Static sites, and by that I mean sites without a traditional server, have been re-gaining popularity recently. The benefits of a site like this are many, not least for performance and reduced costs. I recently wanted to go down this route for my site, here's what I found.

Ecstatic for static.. site generators

I've been following tools like Gatsby, Hugo and Next.js over the last few years with increasing interest. No typical back-end you say? Negligable hosting costs I hear?

The removal of these things, and more, can reduce overall complexity and allows a company to ditch swathes of servers in favour of a simple S3 bucket (other brands are available) and a CDN. No security vulnerabilities. No server costs. No lag in TTFB. The benefits are great, and that's why they're becoming so popular.

Shipped code overload

Each of these build tools provides a super quick CLI to get up and running, going from nothing to a working project in no time at all. There are many, but the two front runners in the React space at the time of writing are Gatsby and Next.js.

Both of these projects are heavily focused on performance, and they do a great job at it. For anything that isn't a simple site, the architecture they use will serve you well. But there is a catch.

Ultimately, both of these projects are SPA's, with a pre-built HTML file that your app sits ontop of. This fixes two of the most common complaints for sites built in this way; Initial paint times, and SEO indexing. By providing a complete HTML document, perceived render is instantaneous and search engines are happy.

But what if you have very little interactivity on your page, if any at all? Well in this scenario, you still have to ship all of the necessary javascript required to render the page, even though it's already rendered. This is commonly referred to as the "double payload" problem. There are ways to fix this in both Gatsby and Next.js, but for the purpose of building this site, they just seemed like overkill.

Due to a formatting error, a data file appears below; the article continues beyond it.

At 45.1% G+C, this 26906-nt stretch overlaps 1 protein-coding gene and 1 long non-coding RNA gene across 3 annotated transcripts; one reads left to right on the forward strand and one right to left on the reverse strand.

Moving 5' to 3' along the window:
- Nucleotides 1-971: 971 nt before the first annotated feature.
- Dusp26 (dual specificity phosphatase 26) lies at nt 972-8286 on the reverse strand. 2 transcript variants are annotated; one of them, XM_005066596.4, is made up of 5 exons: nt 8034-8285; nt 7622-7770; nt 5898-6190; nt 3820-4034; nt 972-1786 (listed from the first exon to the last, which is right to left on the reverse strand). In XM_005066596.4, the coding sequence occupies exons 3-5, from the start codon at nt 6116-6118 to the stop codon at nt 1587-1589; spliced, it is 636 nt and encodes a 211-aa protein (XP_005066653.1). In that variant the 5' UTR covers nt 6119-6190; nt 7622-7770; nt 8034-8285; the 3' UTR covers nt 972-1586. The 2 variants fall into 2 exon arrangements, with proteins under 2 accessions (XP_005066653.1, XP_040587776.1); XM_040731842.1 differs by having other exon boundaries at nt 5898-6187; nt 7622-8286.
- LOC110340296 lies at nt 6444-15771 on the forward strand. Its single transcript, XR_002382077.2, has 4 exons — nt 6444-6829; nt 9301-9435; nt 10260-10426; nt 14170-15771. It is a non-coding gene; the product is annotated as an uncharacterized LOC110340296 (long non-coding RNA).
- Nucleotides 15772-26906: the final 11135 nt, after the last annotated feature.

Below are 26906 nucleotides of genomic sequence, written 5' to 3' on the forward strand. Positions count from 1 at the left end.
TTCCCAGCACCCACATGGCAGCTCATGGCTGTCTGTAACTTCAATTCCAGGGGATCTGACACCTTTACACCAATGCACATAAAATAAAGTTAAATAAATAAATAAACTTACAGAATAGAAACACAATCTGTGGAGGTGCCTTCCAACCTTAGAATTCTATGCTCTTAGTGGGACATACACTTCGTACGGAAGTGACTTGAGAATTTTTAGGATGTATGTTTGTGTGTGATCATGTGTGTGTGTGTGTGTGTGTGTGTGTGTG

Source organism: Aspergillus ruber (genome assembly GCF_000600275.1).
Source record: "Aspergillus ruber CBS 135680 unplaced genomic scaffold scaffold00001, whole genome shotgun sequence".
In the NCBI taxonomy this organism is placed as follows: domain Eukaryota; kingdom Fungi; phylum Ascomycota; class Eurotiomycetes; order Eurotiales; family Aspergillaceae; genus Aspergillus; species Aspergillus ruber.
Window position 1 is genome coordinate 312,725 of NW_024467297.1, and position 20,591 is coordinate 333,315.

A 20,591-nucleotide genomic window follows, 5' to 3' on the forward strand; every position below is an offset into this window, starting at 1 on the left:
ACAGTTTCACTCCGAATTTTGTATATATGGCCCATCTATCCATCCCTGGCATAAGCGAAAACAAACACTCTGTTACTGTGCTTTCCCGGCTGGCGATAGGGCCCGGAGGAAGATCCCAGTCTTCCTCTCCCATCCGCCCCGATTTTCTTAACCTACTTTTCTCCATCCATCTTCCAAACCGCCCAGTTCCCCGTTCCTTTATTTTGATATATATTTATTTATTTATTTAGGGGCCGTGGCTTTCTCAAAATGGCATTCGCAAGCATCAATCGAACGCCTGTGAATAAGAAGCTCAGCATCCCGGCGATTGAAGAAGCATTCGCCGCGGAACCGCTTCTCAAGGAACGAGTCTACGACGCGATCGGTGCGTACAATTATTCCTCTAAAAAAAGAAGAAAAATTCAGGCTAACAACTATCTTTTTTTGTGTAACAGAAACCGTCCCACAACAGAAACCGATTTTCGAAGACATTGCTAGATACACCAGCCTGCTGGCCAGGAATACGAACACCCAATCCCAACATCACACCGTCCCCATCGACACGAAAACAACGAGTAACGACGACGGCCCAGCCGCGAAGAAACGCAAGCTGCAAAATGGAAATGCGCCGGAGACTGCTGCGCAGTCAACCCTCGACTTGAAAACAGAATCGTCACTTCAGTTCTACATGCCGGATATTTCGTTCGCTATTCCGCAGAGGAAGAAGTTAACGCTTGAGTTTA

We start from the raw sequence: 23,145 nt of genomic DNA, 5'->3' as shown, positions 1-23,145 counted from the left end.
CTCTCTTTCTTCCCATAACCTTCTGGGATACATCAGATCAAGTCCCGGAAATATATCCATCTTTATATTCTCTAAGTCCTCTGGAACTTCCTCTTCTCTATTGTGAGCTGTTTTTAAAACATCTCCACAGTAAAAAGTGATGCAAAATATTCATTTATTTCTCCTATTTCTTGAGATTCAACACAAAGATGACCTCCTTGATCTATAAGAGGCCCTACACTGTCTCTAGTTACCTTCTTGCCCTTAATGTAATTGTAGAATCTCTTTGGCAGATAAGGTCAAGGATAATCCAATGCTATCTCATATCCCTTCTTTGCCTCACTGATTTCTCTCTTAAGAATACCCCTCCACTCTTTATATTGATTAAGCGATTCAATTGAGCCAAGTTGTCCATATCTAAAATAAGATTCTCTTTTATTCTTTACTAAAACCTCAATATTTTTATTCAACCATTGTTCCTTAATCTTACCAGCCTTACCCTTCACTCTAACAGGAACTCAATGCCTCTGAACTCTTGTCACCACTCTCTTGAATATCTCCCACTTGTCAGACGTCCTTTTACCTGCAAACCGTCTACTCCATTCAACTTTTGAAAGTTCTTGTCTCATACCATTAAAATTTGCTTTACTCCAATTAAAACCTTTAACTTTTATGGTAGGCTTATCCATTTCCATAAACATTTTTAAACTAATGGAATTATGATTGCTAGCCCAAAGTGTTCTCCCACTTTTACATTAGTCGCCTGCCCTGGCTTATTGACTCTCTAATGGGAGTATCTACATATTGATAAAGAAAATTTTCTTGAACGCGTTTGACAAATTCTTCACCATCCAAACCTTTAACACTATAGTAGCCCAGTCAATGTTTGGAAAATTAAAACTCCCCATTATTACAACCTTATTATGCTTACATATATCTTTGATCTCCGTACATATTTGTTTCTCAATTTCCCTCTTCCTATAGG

Here, and by that I mean, this

After sometime, I came across eleventy. This project claims to be framework agnostic, and incredibly fast at rendering out your pages. Being framework agnostic was appealing; In some different future I could swap out Preact with whatever else is flavour of the month without completely changing the structure of the site. Nice.

I'm a total convert to TypeScript, and from what I could tell 11ty didn't have first class support. Whatever examples I could find didn't quite fit my needs. So after a quick round of boilerplate to get this site building, I decided to have a crack at creating my own setup with all of the great DX of Gatsby, but with the simplicity of 11ty.

What I came up with was this: 11tyby. This aims to provide a simple starting point to bootstrap whatever project you might need, without the hassle of setup and wasted hours debugging the basics. It aims to replicate some of the great DX of Gatsby, but using 11ty! It has first class TypeScript support, SASS and CSS module support and it provides the relevant setup needed for partial hydration.

The end result of all of this is fantastic. My site builds in under 9s, in contrast to Gatsby @ ~20s. I get to use all of the great stuff I know and love, Preact, CSS Modules, and I have full control over my sites structure to tune for performance. As the title of the article says, I was and am very impressed with what 11ty has to offer.

It's not going to provide you out of the box support for GraphQL, highly tuned turn key performance, or a fully fleshed out page building API, but for the purpose of a simple static site like this, it's perfecto. All of the these things can be implemented, but it's up to you, and that's just how I like it.

Some considerations

Going fully static isn't a total panacea. There are some well understood limitations and architectural decisions that need to be made. Firstly, without a dependable "server", authentication and other semi transient state must be handled client side. Other things like invalidating a cache, becomes a full rebuild of your site or the affected pages. Connecting the dots between client side forms, and a database housed somewhere becomes micro-servicey.

None of these things are insurmountable, but they definitely need to be well understood before taking the plunge and going down this route. If you have a mature, stable API, and/or have a site that ultimately revolves around content, going "static" could be a wise choice.